After a summer of intense media coverage, the question still persists: How should we handle children crossing the border without a guardian? And, how do we create a policy that respects these children’s human rights while maintaining national security?
Join Amnesty International’s U-M chapter and the International Policy Student Association to discuss immigration policy with Jesse Hoffnung-Garskof, History Department; and Ann Lin, Ford School of Public Policy. We will be exploring the historical, legal, and political aspects of responding to the unaccompanied minors crisis.
Free and open to the public.
Pizza will be served.
About the panelists:
Jesse Hoffnung-Garskof is Associate Professor of American Culture and History and Director of the Center for Latin American and Caribbean Studies at the University of Michigan. His research interests include Latino studies, Latin American and Caribbean history, transnational migrations, music, race, and ethnicity. He is author of A Tale of Two Cities: Santo Domingo and New York after 1950 (Princeton University Press, 2008).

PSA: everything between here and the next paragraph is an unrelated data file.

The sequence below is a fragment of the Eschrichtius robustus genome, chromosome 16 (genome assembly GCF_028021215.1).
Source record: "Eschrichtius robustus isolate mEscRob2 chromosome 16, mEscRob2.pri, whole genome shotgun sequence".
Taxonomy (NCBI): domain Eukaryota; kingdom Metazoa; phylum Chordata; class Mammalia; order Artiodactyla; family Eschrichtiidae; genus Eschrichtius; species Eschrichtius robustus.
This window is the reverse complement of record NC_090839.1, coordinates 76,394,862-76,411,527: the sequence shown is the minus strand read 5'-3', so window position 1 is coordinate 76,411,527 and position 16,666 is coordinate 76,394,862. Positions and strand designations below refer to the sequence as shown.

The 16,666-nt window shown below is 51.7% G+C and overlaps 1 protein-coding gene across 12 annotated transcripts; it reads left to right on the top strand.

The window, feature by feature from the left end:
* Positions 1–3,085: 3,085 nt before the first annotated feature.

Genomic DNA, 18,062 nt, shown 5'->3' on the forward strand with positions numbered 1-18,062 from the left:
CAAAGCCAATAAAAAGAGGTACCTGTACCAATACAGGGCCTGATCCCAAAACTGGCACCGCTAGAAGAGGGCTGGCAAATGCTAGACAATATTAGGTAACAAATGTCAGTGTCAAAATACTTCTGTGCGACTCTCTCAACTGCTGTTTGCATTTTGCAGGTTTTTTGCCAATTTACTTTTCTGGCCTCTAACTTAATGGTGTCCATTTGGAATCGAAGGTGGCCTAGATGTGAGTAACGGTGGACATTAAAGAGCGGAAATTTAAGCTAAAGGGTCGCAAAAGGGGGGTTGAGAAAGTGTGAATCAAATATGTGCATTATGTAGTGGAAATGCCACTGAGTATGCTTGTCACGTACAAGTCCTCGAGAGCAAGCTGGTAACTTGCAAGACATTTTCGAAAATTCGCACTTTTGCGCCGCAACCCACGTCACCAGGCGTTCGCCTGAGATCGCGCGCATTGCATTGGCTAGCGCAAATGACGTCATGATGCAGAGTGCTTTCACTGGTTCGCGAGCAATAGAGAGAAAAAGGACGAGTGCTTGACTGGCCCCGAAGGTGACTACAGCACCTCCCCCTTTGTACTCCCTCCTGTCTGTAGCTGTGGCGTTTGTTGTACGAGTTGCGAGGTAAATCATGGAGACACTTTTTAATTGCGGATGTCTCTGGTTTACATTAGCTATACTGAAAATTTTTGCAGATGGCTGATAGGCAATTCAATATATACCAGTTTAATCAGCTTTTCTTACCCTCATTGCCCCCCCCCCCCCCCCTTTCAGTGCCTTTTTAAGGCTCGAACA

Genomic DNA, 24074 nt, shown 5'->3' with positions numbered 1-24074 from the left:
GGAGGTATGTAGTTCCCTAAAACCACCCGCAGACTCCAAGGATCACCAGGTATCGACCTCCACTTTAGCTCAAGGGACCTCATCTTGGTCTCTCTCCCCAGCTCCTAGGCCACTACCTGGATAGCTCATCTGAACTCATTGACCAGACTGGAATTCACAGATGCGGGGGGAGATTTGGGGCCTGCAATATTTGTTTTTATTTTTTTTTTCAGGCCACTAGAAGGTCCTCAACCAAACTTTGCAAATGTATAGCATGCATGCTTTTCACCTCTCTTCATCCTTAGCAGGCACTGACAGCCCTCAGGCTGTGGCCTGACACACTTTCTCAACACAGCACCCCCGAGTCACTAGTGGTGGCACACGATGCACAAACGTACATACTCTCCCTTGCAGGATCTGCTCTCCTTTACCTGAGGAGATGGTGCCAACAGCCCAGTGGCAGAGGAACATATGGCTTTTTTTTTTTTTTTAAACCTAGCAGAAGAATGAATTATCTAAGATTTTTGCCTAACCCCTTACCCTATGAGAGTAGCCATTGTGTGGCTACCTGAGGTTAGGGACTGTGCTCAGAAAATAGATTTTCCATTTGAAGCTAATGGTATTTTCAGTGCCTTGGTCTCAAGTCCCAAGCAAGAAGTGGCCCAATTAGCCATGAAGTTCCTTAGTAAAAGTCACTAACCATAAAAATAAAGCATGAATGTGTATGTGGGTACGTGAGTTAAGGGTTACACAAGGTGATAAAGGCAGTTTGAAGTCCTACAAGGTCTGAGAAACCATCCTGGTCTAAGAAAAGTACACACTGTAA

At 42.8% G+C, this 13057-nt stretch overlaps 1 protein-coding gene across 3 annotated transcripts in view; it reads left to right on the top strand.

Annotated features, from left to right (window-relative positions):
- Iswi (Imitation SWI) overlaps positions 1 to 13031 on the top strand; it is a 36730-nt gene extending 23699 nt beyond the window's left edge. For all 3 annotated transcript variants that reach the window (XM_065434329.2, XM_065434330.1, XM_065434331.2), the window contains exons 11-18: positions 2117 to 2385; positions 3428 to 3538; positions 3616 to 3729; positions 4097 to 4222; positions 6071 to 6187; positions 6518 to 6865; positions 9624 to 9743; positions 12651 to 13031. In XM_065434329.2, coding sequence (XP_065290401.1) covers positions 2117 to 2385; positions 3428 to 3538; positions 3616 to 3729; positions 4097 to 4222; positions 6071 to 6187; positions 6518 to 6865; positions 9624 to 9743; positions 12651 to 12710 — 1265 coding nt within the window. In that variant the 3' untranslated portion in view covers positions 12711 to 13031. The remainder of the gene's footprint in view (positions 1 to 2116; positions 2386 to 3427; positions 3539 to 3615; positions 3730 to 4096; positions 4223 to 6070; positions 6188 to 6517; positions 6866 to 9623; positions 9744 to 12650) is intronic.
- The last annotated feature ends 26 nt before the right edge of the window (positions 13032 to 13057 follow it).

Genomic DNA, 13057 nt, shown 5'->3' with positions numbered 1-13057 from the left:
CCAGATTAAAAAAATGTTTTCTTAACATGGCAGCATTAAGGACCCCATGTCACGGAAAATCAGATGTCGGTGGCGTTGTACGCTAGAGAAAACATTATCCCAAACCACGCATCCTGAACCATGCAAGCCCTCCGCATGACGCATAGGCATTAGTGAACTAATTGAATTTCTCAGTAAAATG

Ann Chih Lin is Associate Professor of Public Policy in the Gerald R. Ford School of Public Policy. She received her Ph.D. in political science from the University of Chicago in 1994 and was the 1992-93 Robert W. Hartley Fellow in Governmental Studies at The Brookings Institution in Washington, D.C. Prior to receiving her Ph.D., Dr. Lin was a social worker at Covenant House in New York City, and a member of the Covenant House Faith Community. At Michigan, Dr. Lin teaches courses on public policy implementation, gender and politics, qualitative research methods, and immigration. Dr. Lin studies policy implementation: the provisions that make policy easy or difficult to implement, the beliefs and behavior of people who implement policies, and the reactions of those who are targeted by policy.
This event is sponsored by Amnesty International’s U-M chapter, the International Policy Student Association, the History Department, and the International Policy Center.